Friday Five: ​​​​​​​PRISM Quartet / Timothy McAllister and Liz Ames, Von Siwel, Doogatron, Flight Patterns, Rosary


Friday Five album covers for August 26, 2022 featuring PRISM Quartet / Timothy McAllister and Liz Ames, Von Siwel, Doogatron, Flight Patterns, Rosary

Friday Five highlights music by Washtenaw County-associated artists and labels.

This week features classical-jazz-new music by PRISM Quartet / Timothy McAllister and Liz Ames, R&B via Von Siwel, techno by Doogatron, emo-indie courtesy Flight Patterns, and synth-pop by Rosary.


Timothy McAllister and Liz Ames, Project Encore, Vol. 1
PRISM Quartet, Concerto for Saxophone Quartet and Band
PRISM Quartet, "Pueblito Viejo" b/w “Paquetá”

The Ann Arbor duo of saxophonist Timothy McAllister and pianist Liz Ames commissioned 14 composers to write "encores"—shorter pieces that can be played after a longer work but don't call on old tunes and tropes to get the job done. Project Encore, Vol. 1 is a terrific collection that touches on classical, jazz, and new music without resting too long in any one genre. Some standouts include Nina Shekhar's recasting of the sax solo from Wham!'s "Careless Whisper" as an extended-horn-techniques workout called "Careful Shouts," and Jennifer Jolley's "Lilac Tears," which was inspired by Prince's epic guitar solo during his 2004 performance of “While My Guitar Gently Weeps” at George Harrison’s posthumous induction to the Rock and Roll Hall of Fame. Retired longtime UMich professor Marianne Ploger contributed the gorgeous "Elegy," and U-M grad Chad Hughes composed the genre-hopping "S.L.I.C.E.," which stands for "Soulful Latin in a Classical Environment." 

McAllister is also a member of PRISM Quartet, an all-saxophone chamber group formed at the University of Michigan in 1984. In April, PRISM released its recording of William Bolcom’s "Concerto Grosso for Saxophone Quartet and Orchestra," which the sax ensemble premiered with the Detroit Symphony in 2000. PRISM first recorded the work on the 2011 release Concertos for Saxophone Quartet with the Boston Modern Orchestra Project, but Bolcom adapted his piece for sax quartet and wind ensemble, and Concerto for Saxophone Quartet and Band features PRISM alongside the Temple University Wind Symphony.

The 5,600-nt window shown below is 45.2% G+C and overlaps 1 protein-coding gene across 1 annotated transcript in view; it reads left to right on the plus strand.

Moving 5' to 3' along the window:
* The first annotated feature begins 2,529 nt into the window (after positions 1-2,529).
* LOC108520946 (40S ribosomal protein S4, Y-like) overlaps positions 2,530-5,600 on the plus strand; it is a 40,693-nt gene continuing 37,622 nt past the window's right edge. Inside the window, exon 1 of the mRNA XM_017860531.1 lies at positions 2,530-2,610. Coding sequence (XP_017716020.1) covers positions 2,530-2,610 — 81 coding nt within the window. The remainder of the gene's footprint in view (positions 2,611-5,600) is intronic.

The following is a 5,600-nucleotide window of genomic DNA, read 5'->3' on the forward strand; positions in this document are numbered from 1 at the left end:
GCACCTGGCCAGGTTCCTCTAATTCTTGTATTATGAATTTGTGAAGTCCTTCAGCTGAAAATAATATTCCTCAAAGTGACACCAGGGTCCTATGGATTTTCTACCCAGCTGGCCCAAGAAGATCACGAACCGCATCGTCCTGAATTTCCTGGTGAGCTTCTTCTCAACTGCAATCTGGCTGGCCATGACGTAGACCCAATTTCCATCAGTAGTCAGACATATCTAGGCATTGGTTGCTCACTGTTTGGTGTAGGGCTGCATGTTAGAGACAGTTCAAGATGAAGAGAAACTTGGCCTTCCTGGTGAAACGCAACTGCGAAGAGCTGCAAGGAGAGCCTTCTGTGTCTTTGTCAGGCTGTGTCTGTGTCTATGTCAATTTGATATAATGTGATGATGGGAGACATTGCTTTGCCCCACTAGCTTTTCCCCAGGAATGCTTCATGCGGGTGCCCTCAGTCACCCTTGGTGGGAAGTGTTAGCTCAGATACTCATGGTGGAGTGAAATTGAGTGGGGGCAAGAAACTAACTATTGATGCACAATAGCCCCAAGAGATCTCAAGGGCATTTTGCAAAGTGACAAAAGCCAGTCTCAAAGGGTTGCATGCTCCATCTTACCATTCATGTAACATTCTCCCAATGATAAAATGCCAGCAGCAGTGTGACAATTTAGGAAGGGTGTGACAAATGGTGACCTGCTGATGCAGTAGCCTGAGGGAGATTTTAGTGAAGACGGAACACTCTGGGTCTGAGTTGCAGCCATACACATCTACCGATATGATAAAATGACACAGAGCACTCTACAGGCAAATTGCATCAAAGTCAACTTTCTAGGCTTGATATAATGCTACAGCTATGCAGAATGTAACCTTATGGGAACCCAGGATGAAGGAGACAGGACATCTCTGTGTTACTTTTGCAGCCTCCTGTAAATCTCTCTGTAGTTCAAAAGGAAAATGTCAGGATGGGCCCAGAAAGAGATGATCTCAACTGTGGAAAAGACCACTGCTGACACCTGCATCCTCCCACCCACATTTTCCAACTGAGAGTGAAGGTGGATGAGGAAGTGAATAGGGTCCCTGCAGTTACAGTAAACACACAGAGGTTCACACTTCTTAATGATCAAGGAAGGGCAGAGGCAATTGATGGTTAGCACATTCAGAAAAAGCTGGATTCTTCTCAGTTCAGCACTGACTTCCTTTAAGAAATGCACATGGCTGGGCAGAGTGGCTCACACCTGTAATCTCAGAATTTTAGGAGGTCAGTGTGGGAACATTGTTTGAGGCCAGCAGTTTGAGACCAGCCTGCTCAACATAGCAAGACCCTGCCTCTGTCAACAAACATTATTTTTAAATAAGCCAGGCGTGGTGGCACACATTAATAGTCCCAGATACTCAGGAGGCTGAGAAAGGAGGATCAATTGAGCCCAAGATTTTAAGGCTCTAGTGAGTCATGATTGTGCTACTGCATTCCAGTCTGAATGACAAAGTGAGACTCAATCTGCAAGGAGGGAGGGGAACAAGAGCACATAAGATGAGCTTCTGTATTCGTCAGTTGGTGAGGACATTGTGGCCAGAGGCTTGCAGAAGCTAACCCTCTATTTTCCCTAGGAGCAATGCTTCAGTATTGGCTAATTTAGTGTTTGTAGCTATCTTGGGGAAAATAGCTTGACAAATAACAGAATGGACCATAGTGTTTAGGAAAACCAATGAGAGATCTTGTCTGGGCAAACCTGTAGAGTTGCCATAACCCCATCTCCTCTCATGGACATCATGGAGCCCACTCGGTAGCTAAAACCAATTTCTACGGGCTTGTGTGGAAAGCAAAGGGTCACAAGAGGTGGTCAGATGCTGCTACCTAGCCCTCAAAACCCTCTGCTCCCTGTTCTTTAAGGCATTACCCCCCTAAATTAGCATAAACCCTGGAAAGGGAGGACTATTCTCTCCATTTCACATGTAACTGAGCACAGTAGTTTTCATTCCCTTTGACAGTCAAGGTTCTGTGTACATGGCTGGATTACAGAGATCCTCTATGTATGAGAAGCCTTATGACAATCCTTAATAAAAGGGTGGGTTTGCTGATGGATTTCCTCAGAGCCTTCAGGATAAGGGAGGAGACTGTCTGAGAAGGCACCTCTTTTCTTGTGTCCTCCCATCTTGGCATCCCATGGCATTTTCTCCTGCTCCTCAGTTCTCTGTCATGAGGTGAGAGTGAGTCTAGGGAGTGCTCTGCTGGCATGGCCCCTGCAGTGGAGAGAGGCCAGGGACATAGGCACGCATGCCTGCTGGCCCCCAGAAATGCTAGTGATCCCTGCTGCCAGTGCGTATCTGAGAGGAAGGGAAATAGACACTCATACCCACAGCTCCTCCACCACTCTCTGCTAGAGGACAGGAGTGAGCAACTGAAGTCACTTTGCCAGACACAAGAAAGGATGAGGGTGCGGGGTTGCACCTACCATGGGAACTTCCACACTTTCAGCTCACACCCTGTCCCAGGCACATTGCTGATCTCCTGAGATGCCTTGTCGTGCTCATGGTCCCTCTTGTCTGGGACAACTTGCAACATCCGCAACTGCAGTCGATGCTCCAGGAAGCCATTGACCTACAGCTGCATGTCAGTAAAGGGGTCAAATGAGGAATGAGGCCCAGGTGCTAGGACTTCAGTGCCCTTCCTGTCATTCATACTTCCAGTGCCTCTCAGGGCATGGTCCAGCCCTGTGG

Also in April, PRISM released a two-song single — "Pueblito Viejo" and “Paquetá” — showcasing two South American tunes.


Von Siwel, "I Love It"
The third song this year by Ypsi R&B singer Von Siwell recalls his first single of 2002, "Nirvana," which I described as "'80s-influenced R&B delivered by a sweet and pure voice that could fill the lead-singer position in a DeBarge reunion should El not be able to show." Let me jump back and repeat myself because the same goes for the sultry "I Love It."


Doogatron featuring Dia Tee, "Dancing My Life Away"
The latest single by Ypsi techno trio Doogatron is nearly 12-minutes of hypnotic headiness. The song, featuring whispered and spoken vocals by Dia Tee, seems to exist in its own world, like a child leisurely wandering through the forest on a summer's day, humming a random tune, not a care in the world. 


Flight Patterns, Flight Patterns
Flight Patterns is the vision of Ann Arbor's Alex Wong, written during his first two years of college—presumably UMich because the lyrics in "Letters Taped to Pens" reference him "cutting through the church near South Forest," which would be Lord of Light Lutheran Church and Campus Ministry. The album is an excellent mix of emo and indie rock, released by the Texas/California-based Chillwave Records, which self-describes as "Home of DIY2 and 5th wave emo." Flight Patterns is a perfect fit.


Rosary, See you Smile and How Tomorrow Moves
Sutton Andrews is Rosary. The Ann Arborite also does an indie-rock project called Twin Girls, but Rosary's two 2022 mini-albums are straight-up instrumental synth-pop—and they're great. While some of Rosary's older works lean more toward ambient, the songs on See you Smile and How Tomorrow Moves are inspired by '80s and early '90s synth-steeped pop.

Christopher Porter is a library technician and the editor of Pulp.